The stalled Semdinli case, in which elements within the military were accused of bombing a bookstore in southeast Turkey in 2005 in order to stir up trouble in the region, has long been seen by Turkish human rights activists as a failed test of democratization for their country. Although several military officials were arrested as part of the investigation into the bombing, the Turkish government ultimately backed off from pushing ahead with the case. But now it appears that the Semdinili case may be coming back to life. From Today's Zaman:
A court in the eastern province of Van agreed on Thursday to authorize an investigation of former Chief of General Staff Gen. Yaşar Büyükanıt and two other commanders in a trial of a 2005 bookstore bombing in the southeastern district of Şemdinli, in Hakkari province. The decision came during the first hearing of the trial after it resumed in a civilian court following a constitutional amendment that introduced restrictions on the jurisdiction of military courts. The Van 3rd Criminal Court also ruled for an investigation of two gendarmerie commanders in Van and Hakkari, Lt. Gen. Selahattin Uğurlu and Erhan Kubat, respectively, and Erdal Öztürk, the head of the General Staff’s Operations and Planning Department.
There are three suspects, including noncommissioned army officers Ali Kaya and Özcan İldeniz, on trial concerning the 2005 bombing in the Şemdinli district of Hakkari. Kaya and Özcan, who are both in the gendarmerie force, were captured as they tried to escape the scene after throwing a hand grenade at the city’s Umut bookstore, owned by a former Kurdistan Workers’ Party (PKK) member. The third suspect is Veysel Ateş, a former PKK member who later started to work as an agent for gendarmerie intelligence.
Full article here.
I was in Semdinli in 2007 and interviewed the owner of the bombed bookshop, who had reopened his store, even keeping some of the pockmarks that were left in the wall by the blast. From that piece (in the Christian Science Monitor):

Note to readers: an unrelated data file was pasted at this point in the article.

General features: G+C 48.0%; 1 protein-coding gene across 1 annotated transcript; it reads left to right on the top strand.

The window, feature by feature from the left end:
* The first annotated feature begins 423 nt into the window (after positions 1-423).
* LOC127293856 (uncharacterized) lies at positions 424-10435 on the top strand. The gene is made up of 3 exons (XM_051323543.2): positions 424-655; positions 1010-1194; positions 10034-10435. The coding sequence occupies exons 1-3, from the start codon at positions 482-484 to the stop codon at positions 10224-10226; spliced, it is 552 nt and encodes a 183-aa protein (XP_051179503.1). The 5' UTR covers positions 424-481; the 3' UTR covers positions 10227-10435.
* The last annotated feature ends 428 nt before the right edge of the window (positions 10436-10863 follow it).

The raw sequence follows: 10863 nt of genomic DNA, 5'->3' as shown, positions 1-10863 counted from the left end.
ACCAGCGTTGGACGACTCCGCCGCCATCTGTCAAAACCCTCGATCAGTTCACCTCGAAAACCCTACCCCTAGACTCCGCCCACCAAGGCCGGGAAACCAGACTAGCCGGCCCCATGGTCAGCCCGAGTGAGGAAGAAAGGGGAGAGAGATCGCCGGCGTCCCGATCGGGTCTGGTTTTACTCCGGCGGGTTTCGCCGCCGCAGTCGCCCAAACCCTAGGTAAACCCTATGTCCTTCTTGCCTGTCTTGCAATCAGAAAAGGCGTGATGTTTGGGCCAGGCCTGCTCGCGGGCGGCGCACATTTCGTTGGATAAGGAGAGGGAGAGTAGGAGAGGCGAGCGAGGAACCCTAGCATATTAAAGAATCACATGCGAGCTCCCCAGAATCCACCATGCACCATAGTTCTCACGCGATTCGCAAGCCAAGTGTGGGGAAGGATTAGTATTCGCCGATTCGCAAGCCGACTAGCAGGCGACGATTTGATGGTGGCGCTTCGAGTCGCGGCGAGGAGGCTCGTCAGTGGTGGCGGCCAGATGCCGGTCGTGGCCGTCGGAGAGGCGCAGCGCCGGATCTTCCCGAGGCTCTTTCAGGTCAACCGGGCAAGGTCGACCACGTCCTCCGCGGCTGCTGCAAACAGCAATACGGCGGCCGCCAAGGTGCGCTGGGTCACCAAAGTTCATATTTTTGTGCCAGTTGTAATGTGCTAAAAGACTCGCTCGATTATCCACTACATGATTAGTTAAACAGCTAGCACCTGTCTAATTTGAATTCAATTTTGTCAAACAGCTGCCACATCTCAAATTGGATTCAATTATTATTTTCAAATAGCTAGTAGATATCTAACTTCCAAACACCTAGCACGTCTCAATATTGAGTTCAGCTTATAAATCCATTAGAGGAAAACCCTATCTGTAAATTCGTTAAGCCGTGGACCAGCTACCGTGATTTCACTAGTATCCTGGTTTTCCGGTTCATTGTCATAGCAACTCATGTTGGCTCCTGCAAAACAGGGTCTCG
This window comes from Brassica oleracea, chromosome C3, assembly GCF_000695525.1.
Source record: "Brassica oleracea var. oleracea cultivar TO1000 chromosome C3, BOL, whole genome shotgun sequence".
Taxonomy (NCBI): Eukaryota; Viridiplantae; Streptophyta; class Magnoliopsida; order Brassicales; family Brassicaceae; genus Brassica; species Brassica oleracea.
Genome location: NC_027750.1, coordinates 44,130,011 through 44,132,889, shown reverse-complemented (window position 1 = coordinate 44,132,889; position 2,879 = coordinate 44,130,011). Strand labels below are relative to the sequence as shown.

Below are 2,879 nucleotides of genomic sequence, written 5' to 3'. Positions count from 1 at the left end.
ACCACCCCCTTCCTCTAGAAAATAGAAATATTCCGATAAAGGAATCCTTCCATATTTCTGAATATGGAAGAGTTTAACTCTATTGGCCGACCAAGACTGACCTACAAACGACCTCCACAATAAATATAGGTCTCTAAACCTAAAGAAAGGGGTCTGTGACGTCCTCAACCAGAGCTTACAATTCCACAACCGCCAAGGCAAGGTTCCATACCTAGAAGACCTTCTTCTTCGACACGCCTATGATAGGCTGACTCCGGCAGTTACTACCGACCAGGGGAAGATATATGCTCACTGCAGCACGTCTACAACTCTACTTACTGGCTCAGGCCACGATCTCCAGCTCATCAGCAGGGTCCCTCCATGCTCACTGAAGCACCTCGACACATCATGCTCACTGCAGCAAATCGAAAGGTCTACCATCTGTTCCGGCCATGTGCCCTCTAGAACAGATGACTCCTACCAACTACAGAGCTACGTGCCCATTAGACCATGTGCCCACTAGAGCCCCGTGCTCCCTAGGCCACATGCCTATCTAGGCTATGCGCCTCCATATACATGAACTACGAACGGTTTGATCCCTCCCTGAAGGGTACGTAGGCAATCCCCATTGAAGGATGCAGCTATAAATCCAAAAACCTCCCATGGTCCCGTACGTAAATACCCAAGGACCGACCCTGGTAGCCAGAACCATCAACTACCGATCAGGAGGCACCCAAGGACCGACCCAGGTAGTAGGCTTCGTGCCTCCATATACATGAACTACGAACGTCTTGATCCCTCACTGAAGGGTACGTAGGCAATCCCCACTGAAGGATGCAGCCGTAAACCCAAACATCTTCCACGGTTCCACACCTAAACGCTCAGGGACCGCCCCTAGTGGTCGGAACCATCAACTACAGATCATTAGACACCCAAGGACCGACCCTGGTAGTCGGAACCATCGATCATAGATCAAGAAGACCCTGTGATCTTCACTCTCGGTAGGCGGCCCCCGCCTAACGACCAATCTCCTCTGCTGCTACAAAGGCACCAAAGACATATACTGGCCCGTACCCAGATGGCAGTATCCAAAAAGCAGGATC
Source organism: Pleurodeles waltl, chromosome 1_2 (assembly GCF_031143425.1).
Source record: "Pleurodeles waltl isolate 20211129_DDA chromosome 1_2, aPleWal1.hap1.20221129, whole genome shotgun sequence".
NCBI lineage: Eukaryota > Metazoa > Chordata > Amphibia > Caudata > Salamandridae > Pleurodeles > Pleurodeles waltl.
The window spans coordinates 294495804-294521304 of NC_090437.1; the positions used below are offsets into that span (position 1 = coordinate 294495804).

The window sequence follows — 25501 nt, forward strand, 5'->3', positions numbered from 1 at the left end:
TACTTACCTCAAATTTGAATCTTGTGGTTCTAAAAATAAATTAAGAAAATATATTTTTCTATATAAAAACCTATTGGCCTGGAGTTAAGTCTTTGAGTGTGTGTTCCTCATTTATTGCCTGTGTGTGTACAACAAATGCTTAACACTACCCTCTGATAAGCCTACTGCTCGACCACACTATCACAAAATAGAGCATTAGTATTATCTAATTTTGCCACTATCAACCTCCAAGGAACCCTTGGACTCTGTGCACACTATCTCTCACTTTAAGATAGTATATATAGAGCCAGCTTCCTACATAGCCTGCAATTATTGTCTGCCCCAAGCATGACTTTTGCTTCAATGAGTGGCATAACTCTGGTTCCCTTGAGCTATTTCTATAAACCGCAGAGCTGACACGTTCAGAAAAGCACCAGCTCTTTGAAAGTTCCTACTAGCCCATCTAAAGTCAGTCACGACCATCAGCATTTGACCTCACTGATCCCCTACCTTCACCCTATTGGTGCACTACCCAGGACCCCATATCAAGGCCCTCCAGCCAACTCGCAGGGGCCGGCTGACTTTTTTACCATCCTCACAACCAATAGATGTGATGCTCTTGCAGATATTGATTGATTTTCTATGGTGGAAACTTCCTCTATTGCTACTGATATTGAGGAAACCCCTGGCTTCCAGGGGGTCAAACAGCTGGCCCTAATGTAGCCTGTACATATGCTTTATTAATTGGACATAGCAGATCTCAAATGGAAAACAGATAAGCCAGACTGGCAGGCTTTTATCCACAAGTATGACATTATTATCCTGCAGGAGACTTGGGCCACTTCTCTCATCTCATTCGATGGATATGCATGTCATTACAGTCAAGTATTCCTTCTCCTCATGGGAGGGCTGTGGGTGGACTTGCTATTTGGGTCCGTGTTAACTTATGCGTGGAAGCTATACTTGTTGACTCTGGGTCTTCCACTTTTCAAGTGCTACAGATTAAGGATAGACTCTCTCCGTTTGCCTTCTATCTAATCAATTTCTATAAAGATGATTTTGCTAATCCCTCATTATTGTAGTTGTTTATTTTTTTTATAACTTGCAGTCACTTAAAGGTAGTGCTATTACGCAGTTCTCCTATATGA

The Turkish government's first response to Semdinli was decisive, with Prime Minister Recep Tayyip Erdogan promising to get to the bottom of the case. An aggressive prosecutor from the nearby city of Van, Ferhat Sarikaya, took on the case, but ran into trouble when he declared that top-level military officials had supported covert illegal operations in the southeast.
In the face of a powerful military, the government took Mr. Sarikaya off the case, saying he had overstepped his bounds. Turkey's Supreme Board of Prosecutors and Judges disbarred him for life.
Still, in June 2006, the two officers charged in the bombing were found guilty and sentenced to 39 years in jail. But this past May, Turkey's top appeals court quashed the verdict on procedural grounds and sent it to a military court. Observers in Turkey say the ruling could be the case's demise.
"It was a big chance to get to the bottom of rogue elements of the security forces doing violent, lawless activities in the name of counterterrorism, but the government made a mistake," says Emma Sinclair-Webb, a Human Rights Watch researcher on Turkey.
Despite the setback, there is still a sense of hope in Semdinli. The local authorities have responded by improving life in the dusty town, building new roads and a bridge.
Yilmaz reopened his bookstore with a cheeky new sign that incorporates a hand grenade into it and announces the shop as the site of the famous Semdinli bombing.
Several soot-smudged books – from a Danielle Steel novel to a volume about UFOs – are kept in two bookcases with glass doors, along with a teapot pierced by shrapnel.
Two small craters on the floor, marking where the grenades exploded, have been left untouched.
"I believe this is part of our history and I want it to be remembered," Yilmaz says.